Effects of Dietary Carbohydrate Content on Circulating Metabolic Fuel Availability in the Postprandial State

Kim J Shimy; Henry A. Feldman; Gloria L Klein; Lisa Bielak; Cara B Ebbeling; David S Ludwig


J Endo Soc. 2020;4(7) 

In This Article

Abstract and Introduction


Context: According to the carbohydrate-insulin model of obesity, an elevated insulin-to-glucagon ratio in response to a high-carbohydrate diet directs metabolic fuels toward storage, resulting in lower circulating energy.

Objective: To determine differences in total circulating energy post-meal related to dietary carbohydrate.

Design: Ancillary study within the Framingham State Food Study.

Setting: University community.

Participants: 29 adults (aged 20 to 65 years) with overweight or obesity (body mass index ≥25 kg/m2)

Intervention: After achieving 10% to 14% weight loss on a run-in diet, participants were randomized to weight-loss-maintenance test diets varying in carbohydrate content (high-carbohydrate, 60% of total energy, n = 11; moderate-carbohydrate, 40%, n = 8; low-carbohydrate, 20%, n = 10) and controlled for protein (20%). During 24-hour metabolic ward admissions between 10 and 15 weeks on the test diets, metabolic fuels and hormones were measured.

Main Outcome Measure: Energy availability (EA) based on energy content of blood glucose, beta-hydroxybutyrate, and free fatty acids, in the late postprandial period (180 to 300 minutes). Insulin at 30 minutes into the test meal (Meal Insulin-30) was measured as an effect modifier.

Results: Insulin-to-glucagon ratio was 7-fold higher in participants on the high- vs low-carbohydrate diet (2.5 and 0.36, respectively). Late postprandial EA was 0.58 kcal/L lower on the high- vs low-carbohydrate diet (P < 0.0001), primarily related to suppression of free fatty acids. Early postprandial EA (30 to 180 minutes) declined fastest in the high-carbohydrate group, and Meal Insulin-30 modified this diet effect.

Conclusions: During weight-loss maintenance on a high-carbohydrate diet, late postprandial EA is reduced, consistent with the carbohydrate-insulin model.


Many people with excess weight have difficulty maintaining long-term weight loss.[1] Physiological adaptations to weight loss, such as a decline in energy expenditure and increase in hunger,[2,3] may be among the factors driving weight regain. Although the conventional approach to weight loss has focused on energy restriction, an alternative strategy aims to reduce total or high–glycemic index carbohydrate intake, based on the carbohydrate-insulin model of obesity.[4,5]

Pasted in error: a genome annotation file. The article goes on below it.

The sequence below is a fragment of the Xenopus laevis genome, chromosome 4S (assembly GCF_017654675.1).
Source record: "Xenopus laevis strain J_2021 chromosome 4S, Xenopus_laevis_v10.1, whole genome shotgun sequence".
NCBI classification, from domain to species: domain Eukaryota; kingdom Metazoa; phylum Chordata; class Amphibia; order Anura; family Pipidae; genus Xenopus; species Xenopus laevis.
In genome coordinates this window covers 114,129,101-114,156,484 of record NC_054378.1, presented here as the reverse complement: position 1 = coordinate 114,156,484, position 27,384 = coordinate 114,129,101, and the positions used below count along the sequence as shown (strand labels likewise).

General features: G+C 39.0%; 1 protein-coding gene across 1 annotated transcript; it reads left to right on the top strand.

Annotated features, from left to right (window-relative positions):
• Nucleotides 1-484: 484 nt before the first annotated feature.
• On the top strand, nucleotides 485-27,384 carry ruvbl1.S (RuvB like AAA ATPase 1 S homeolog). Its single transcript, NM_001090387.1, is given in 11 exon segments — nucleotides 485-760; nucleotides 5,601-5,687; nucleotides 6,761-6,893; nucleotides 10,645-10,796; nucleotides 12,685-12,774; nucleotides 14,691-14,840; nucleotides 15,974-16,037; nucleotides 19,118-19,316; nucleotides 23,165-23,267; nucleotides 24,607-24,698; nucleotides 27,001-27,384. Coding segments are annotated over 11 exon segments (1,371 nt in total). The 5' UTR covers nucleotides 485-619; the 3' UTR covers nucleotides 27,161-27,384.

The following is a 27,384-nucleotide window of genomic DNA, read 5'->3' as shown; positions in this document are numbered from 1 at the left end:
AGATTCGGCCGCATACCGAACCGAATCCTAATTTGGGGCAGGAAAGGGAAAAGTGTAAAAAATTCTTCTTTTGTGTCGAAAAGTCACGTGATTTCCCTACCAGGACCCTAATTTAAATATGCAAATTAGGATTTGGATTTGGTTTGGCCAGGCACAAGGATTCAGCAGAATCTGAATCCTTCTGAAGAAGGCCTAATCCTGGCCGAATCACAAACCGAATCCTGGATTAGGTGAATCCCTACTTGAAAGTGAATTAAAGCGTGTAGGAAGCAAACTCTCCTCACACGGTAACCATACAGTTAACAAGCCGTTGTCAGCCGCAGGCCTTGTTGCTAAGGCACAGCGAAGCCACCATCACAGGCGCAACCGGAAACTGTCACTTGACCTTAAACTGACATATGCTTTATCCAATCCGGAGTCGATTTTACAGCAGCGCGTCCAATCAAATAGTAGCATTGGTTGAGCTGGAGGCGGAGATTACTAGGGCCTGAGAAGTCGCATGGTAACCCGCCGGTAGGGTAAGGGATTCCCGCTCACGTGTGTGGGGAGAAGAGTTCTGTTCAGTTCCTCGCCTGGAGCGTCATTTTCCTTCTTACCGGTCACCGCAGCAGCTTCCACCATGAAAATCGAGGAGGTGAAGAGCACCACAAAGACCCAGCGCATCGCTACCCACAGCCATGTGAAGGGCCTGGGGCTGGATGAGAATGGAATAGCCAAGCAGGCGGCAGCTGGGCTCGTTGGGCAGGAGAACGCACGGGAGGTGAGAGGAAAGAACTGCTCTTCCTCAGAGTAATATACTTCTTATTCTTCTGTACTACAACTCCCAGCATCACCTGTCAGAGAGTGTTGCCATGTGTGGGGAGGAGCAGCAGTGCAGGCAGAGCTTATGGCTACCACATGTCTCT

Insulin secretion in response to dietary carbohydrate is known to promote storage of circulating glucose and fatty acids into tissues (liver, muscle, and adipose), and to suppress ketone formation. By lowering the insulin-to-glucagon ratio, a diet low in glycemic load (the arithmetic product of glycemic index and carbohydrate amount) may improve metabolic fuel availability in the late postprandial phase, thereby attenuating hunger[6,7] and increasing energy expenditure.[8–10] Conversely, a high glycemic load may increase hunger and stimulate brain centers controlling reward and craving 4 hours after a meal.[11] In a preliminary study of 1-month duration, total energy from circulating metabolic fuels was observed to be tightly controlled, in the range of 4 to 6 kcal/L, and lower in the late postprandial period following a high- vs low-carbohydrate meal.[12] However, the longer-term effects of glycemic load on metabolic fuel availability during weight loss maintenance, controlled from dietary protein, have not been studied.

The primary aim of this study was to evaluate the effect of 3 diets varying widely in carbohydrate content on postprandial energy availability (EA), defined as circulating fuel level multiplied by relative energy content for glucose, beta-hydroxybutyrate (BOHB), and free fatty acids (FFA) in a large-scale, relatively long-term feeding trial. Specifically, we hypothesized that during weight-loss-maintenance, total EA (EAGlucose + EABOHB + EAFFA) during the late postprandial period (180–300 minutes) would be lowest on a high-carbohydrate diet compared to a moderate- or low-carbohydrate diet. The carbohydrate-insulin model has focused on the late postprandial period as critical to understanding the control of energy intake at the subsequent meal, and possibly also energy expenditure.[6,7,9,11,12]